Post Number: 1055
|Posted on Monday, December 27, 2004 - 02:39 pm: ||
Well santa was good to me this year. I now have two woodforde real ale kits, one true brew kit, and one brew house kit.
Since my last experience with a kit was my MrBeer kits 3 years ago, I have a couple of questions about the yeast. With MrBeer, I always recommend replacing the yeast that comes with the kits with nottingham or safale, but these woodforde kits look (seem) to be more advanced. Is the yeast that comes with them anything more than generic yeast and does it provide and characteristics to the brew that would be missing if I went for a brand name yeast?
Any experience with the woodforde real ale kits would be helpful. I plan on using a Wyeast lager yeast with my brew house kit (mexican cervesa) and I will use Safbrew-33 (edme) with my true brew Irish ale kit.
Post Number: 1056
|Posted on Monday, December 27, 2004 - 05:57 pm: ||
Post Number: 30
|Posted on Monday, December 27, 2004 - 06:15 pm: ||
I don't have any experience with that brand of kit. In fact I've only brewed one kit beer... But as no one else appears to be posting...
I would ALWAYS use an alternate yeast source than from a kit unless you can guarantee that the yeast is still viable. It would also be advisable to use a starter for a couple days to ensure yeast cell numbers are adequate if using a kit yeast.
If you do use an alternate yeast source I would recommend a liquid yeast if available. Also, get a yeast that matches the style of beer you are making as the flavor and characteristics of different yeast strains can and do have a major impact of your finished product.
I prefer and always have used White Labs yeasts. They have a great style-to-yeast Strain section on their website: http://www.whitelabs.com/search.asp
I believe that Wyeast Labs also have a similar database but have not yet used any of their products so I am not familiar with it.
The only dried beer yeast I have used was Nottingham when the desired WL or comparable Wyeast yeast was not available at my LHBS. After using this a couple times I will be sticking with liquid unless I cannot obtain a suitable liquid and cannot harness the inner patience to wait...
Post Number: 192
|Posted on Monday, December 27, 2004 - 11:15 pm: ||
Doug, On the Brew House kit, throw out the dry yeast, find a matching fresh liquid yeast and put in only 4 liters of water to make @ 5 gallon batch. For the Mexican Cerveza, Brew House recommends Wyeast 2112 California Lager.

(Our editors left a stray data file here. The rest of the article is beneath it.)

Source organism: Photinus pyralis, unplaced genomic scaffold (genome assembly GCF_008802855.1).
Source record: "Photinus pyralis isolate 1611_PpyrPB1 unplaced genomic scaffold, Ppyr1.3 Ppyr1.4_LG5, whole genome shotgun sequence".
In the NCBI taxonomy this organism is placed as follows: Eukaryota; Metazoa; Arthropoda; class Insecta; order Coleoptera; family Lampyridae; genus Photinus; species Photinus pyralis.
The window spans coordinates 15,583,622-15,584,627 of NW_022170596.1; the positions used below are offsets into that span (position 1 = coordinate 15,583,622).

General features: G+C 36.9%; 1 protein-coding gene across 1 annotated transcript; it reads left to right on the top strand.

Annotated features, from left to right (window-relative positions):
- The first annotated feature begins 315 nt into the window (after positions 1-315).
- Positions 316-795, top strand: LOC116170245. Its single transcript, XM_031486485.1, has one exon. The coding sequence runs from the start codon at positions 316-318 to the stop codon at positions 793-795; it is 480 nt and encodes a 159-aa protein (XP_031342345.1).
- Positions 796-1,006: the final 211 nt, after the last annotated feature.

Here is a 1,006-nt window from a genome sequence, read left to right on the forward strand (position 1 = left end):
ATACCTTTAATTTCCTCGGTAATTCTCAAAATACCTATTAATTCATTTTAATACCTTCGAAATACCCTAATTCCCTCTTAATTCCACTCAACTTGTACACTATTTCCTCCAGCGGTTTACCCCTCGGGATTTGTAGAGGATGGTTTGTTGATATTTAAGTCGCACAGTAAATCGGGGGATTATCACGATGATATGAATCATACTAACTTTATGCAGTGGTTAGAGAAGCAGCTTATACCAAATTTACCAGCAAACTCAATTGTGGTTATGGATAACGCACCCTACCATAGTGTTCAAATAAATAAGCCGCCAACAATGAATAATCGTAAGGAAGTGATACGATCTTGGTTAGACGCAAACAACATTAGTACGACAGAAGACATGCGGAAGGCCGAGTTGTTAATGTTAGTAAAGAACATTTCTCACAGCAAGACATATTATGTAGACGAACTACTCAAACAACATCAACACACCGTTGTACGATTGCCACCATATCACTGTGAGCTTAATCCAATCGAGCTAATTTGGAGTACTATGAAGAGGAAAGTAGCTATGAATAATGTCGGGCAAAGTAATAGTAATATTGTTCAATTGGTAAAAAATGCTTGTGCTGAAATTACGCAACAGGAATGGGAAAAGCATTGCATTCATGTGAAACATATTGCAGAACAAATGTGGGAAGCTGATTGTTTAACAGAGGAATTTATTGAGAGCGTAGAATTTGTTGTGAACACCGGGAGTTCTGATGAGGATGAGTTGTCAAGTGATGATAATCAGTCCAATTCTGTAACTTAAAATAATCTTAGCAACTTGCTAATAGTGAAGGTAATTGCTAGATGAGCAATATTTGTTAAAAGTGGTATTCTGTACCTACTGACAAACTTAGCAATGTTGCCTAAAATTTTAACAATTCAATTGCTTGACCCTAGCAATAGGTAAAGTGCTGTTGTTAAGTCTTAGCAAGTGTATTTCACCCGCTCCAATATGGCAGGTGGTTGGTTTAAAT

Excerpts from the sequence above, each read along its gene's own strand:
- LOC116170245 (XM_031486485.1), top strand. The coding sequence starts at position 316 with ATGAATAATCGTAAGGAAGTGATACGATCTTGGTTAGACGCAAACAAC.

If you want to experiment, split the Brew House kit into two styles by adjusting the water and yeasts. Just add the #1 packet first before splitting. I'll take half straight from the box to make a 2 gallon high gravity brew and mix the other half with some water for a "lighter" brew.
Post Number: 1613
|Posted on Monday, December 27, 2004 - 11:51 pm: ||
I second Bob's recommendations for the Brew House kits. The wort is concentrated, so top off the fermenter with water to the desired O.G. (mix *extremely* well before taking gravity readings). Then pitch a starter of good liquid yeast appropriate for the style. It makes decent beer, better than typical homebrew extract kits.
Post Number: 1058
|Posted on Tuesday, December 28, 2004 - 04:49 pm: ||
I was able to find a lot of good information on the brew house kits here via the search feature, so I had already figured I was going to use Wyeast (either Czech Pils or Danish Lager) on my brew house kit and add water to get a gravity around 1.050.
It is the Woodforde kits that I have the real question about the yeast. These kits seem a bit beyond your normal no boil kits. They mention more then once that if you bottle or keg and don't serve via gravity it is an Ale not a Real Ale. So, my question is about their yeast. I wouldn't go out and buy liquid yeast for a LME kit that at worst will make a twangy beer, so I am left with the DCL yeasts (which I love) and Nottingham as my alternatives. But if these kits are of much higher quality, then I would have to assume that their yeast is also of higher quality.
Post Number: 2610
|Posted on Tuesday, December 28, 2004 - 06:25 pm: ||
I never heard of Woodforde kits, so I googled them. I see that they are made by Munton's. I've always liked Munton's dried yeast when I brewed with extract 10 years ago or so, so I wouldn't bother with getting liquid yeast. Plus, there is a principle involved here (shelling out $5 extra for a gift extract kit doesn't seem like a good idea).
(Message edited by chumley on December 28, 2004)